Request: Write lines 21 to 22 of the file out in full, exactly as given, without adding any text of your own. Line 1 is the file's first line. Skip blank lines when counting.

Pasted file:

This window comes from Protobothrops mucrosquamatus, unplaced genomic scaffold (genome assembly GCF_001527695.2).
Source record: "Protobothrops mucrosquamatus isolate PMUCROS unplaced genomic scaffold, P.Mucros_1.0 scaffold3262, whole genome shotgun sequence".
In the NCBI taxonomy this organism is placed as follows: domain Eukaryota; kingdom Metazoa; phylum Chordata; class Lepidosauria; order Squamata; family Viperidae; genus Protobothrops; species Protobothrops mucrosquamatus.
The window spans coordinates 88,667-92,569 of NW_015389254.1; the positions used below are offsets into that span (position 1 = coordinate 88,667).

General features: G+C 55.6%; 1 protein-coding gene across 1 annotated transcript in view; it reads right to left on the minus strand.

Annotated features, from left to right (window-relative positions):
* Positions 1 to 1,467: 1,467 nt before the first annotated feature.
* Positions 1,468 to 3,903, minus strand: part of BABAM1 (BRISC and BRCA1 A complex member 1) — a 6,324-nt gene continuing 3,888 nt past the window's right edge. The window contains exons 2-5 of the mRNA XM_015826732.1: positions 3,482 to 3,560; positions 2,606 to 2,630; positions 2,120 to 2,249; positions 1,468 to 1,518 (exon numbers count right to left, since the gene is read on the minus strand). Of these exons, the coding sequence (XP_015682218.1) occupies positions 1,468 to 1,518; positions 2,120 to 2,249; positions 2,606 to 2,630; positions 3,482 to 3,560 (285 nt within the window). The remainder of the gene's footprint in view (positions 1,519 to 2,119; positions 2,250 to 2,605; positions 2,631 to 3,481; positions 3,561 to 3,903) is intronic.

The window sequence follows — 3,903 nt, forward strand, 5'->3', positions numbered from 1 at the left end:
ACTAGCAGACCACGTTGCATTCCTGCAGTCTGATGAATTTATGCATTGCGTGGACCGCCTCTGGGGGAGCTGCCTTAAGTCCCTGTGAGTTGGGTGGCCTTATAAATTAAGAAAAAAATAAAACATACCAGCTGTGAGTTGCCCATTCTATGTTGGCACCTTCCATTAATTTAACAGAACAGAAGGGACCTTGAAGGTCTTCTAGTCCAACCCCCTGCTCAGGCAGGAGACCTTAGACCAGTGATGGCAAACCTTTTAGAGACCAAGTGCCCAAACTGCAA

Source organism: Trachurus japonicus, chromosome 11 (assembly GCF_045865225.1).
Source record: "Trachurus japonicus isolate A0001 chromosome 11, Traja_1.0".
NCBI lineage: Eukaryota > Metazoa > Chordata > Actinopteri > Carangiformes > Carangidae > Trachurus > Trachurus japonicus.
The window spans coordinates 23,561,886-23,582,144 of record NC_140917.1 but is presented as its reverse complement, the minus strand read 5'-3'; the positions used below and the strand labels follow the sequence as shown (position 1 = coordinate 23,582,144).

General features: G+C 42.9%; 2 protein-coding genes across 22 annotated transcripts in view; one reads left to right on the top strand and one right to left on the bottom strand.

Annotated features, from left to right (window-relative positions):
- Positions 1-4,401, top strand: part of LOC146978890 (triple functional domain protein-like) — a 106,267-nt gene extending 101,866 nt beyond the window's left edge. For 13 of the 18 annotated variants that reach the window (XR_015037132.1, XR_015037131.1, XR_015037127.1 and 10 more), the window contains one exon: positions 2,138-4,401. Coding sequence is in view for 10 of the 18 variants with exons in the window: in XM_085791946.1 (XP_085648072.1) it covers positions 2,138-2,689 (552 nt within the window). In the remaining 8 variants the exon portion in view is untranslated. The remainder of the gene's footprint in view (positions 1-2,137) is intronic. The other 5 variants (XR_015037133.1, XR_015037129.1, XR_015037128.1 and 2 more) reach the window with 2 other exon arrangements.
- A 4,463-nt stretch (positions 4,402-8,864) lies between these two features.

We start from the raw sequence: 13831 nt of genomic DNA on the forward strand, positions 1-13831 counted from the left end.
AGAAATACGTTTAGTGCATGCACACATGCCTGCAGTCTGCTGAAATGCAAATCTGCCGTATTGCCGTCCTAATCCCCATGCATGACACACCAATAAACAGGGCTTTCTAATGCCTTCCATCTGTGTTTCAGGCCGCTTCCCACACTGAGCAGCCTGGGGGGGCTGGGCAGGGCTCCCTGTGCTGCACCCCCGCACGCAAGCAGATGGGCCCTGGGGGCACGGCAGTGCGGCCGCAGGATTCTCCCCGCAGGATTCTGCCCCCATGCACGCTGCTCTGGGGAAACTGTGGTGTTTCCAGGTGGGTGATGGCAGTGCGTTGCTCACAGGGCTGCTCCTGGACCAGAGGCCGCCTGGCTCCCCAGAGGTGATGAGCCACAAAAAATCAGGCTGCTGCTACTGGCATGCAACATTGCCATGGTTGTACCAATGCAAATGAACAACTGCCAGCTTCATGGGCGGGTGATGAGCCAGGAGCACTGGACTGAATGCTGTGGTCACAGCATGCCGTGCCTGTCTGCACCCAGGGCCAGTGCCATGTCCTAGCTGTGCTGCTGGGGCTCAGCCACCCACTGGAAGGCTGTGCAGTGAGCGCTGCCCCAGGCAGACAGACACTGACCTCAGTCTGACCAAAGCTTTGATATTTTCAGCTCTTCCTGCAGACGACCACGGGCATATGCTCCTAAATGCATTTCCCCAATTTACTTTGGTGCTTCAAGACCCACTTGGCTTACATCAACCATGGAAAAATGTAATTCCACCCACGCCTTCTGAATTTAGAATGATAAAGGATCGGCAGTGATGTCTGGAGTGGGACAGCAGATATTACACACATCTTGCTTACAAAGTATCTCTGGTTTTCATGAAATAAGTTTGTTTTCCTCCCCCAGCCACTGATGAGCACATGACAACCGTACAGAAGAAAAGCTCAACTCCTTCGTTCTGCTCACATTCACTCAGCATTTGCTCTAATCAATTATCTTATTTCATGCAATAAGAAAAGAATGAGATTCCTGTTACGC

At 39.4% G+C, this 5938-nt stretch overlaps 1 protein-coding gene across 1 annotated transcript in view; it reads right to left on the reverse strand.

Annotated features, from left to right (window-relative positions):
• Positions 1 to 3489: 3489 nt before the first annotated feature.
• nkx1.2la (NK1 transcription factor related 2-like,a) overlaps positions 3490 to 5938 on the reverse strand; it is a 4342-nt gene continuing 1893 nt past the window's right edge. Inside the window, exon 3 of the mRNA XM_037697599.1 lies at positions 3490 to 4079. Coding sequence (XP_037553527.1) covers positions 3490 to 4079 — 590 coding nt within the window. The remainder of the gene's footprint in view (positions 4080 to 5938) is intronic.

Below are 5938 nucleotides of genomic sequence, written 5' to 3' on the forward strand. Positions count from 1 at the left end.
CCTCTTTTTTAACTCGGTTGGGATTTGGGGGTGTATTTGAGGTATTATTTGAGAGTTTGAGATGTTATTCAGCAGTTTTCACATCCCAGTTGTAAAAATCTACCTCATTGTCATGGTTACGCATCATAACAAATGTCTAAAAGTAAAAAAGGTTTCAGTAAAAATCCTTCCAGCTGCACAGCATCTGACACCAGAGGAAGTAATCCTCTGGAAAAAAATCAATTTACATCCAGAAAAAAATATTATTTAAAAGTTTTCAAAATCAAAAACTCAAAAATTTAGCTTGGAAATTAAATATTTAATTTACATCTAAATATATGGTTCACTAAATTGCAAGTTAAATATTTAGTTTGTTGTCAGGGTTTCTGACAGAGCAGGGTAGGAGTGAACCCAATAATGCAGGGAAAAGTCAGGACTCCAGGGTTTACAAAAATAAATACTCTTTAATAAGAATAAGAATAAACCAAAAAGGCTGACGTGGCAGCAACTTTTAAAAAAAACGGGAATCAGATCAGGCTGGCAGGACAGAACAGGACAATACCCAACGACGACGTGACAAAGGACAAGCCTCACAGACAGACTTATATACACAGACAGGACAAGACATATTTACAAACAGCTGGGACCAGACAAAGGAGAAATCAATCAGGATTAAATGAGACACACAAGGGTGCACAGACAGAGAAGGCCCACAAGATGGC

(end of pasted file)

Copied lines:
At 39.4% G+C, this 5938-nt stretch overlaps 1 protein-coding gene across 1 annotated transcript in view; it reads right to left on the reverse strand.

Annotated features, from left to right (window-relative positions):